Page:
Quantum entanglement is a term used in quantum physics. The entanglement relates to particles and describes how their fundamental properties relate to each other and how it could not have happened by chance.
In simpler terms, if we know some facts about the characteristics of one particle, then we most likely know that the same thing applies to that characteristic in a different particle. This happens with particles that interact with each other.
The Conflicts In The World Of Physics
The easiest way to describe this entanglement is with an example. Imagine a pair of socks, meaning one goes on your right leg and the other on your left one. If you find just the right sock in your drawer, you can be sure that the one that is missing is for your left leg. This means that these socks are entangled; if we know something about one of them, it tells us an important fact about the other one. It sounds simple when presented this way. However, it is a big problem for quantum mechanics.
First, we need to examine the differences between two schools of thought in physics. Physicists Niels Bohr and Werner Heisenberg believed that we needed to associate an object with a certain measurement for it to exist truly. If we could not do that, the object was just a possibility, not a physical existence. On the other hand, Albert Einstein and Erwin Schrödinger disagreed with this greatly. They considered this idea absurd. They compared it with the example of putting a cat inside of a box and claiming we do not know if it was dead or alive unless we take a look inside of the box.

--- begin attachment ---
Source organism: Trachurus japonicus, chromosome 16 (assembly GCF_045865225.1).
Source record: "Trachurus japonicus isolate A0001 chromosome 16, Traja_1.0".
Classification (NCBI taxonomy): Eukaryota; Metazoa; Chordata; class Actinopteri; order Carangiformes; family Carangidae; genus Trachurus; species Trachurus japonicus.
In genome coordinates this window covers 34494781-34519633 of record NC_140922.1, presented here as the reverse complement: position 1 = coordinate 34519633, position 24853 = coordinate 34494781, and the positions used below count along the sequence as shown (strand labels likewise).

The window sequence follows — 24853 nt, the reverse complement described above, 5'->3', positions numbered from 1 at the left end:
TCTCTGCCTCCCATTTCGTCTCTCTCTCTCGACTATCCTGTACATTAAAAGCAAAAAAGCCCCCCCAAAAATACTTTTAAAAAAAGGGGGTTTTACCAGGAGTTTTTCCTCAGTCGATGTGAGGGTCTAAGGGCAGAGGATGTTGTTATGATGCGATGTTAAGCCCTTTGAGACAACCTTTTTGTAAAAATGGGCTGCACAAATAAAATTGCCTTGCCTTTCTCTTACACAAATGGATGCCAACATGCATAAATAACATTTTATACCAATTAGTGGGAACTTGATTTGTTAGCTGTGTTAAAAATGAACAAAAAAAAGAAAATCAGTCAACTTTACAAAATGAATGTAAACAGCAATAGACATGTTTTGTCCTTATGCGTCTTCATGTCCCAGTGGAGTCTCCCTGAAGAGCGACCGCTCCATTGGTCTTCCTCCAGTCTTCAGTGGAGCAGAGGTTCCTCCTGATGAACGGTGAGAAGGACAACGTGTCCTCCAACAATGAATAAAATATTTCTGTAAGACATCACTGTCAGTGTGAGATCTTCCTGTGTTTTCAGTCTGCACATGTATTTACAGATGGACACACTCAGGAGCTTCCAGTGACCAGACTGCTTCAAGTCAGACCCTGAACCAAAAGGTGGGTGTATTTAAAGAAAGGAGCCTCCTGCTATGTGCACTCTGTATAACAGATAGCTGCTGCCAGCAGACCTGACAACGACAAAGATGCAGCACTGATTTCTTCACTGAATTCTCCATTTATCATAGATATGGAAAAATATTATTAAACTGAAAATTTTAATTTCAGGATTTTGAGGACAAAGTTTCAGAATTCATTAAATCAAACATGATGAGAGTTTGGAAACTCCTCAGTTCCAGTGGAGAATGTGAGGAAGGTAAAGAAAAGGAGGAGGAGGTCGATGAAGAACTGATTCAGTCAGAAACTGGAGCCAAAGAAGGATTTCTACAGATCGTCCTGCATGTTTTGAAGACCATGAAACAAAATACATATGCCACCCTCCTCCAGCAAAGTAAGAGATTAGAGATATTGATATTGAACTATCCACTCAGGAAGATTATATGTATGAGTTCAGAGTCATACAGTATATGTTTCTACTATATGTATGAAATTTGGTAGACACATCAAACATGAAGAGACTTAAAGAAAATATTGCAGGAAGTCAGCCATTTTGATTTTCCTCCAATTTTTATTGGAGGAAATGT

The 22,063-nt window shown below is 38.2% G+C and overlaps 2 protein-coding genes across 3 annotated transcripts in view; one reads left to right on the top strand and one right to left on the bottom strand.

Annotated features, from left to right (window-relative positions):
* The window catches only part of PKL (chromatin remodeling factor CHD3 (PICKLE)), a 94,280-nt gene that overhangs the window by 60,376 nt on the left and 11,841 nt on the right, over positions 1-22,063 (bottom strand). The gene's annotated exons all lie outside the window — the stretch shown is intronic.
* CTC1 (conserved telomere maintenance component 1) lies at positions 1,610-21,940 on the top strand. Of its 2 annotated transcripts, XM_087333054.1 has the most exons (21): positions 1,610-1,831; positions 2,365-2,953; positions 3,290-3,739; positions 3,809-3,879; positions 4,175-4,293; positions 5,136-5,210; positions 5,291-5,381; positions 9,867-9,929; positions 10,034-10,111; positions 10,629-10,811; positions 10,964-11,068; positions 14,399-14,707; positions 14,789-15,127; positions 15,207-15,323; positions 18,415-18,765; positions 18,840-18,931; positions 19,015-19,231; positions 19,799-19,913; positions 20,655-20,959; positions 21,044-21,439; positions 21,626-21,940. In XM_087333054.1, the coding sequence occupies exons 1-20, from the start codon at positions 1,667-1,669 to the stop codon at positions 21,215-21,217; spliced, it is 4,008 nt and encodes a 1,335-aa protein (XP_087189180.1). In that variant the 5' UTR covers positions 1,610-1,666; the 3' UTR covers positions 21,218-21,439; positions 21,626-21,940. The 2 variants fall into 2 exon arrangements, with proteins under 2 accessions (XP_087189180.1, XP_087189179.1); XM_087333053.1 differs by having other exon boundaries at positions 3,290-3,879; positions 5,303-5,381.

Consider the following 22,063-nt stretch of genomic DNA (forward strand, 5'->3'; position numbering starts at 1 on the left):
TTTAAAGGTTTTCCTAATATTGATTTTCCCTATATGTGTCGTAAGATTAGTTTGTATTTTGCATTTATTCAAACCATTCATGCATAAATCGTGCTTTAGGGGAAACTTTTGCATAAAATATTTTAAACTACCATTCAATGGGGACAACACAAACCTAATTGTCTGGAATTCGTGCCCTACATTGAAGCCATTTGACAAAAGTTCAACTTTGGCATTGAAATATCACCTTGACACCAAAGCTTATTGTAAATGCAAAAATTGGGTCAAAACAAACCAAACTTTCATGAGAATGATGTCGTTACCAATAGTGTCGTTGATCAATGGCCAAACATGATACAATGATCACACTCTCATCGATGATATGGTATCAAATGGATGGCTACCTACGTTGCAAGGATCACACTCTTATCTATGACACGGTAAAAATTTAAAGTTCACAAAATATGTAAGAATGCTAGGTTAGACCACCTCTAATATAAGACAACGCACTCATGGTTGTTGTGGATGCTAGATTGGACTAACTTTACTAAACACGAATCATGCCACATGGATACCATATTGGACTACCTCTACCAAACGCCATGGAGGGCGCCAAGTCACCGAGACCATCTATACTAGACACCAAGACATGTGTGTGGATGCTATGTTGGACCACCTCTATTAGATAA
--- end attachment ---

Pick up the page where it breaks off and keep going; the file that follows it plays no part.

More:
Entanglement, Further Explained
Eventually, physicists Boris Podolsky and Nathan Rosen made up a thought experiment in collaboration with Albert Einstein. They published a paper in 1935 that featured the experiment that would supposedly solve the question of entanglement. This experiment dealt with two objects that interact in certain ways. They then stated that by measuring one of the objects, we are able to figure out certain information about its partner without measuring it directly. It is because of their history together, their entanglement, that this is possible.
Bohr reacted to the paradox presented by these three physicists by suggesting that these objects did not become real until they started to interact with each other. They became real at the same time, meaning that they swapped details about each other and this interaction across a larger distance. Neither was real until one was measured. This is how quantum entanglement was explained.
Einstein disagreed with his ideas and called them “spooky,” and eventually described this as the EPR paradox, because it violates the laws of causality. However, these ideas are still very important in physics today. Throughout experiments on this phenomenon, physicists have used photons, neutrinos, electrons, and larger molecules. Entanglement is often utilized as a concept in communication, computation, and is still being researched and developed.
What particles were used for the entanglement experiments?
Throughout experiments on this phenomenon, physicists have used photons, neutrinos, electrons, and larger molecules.
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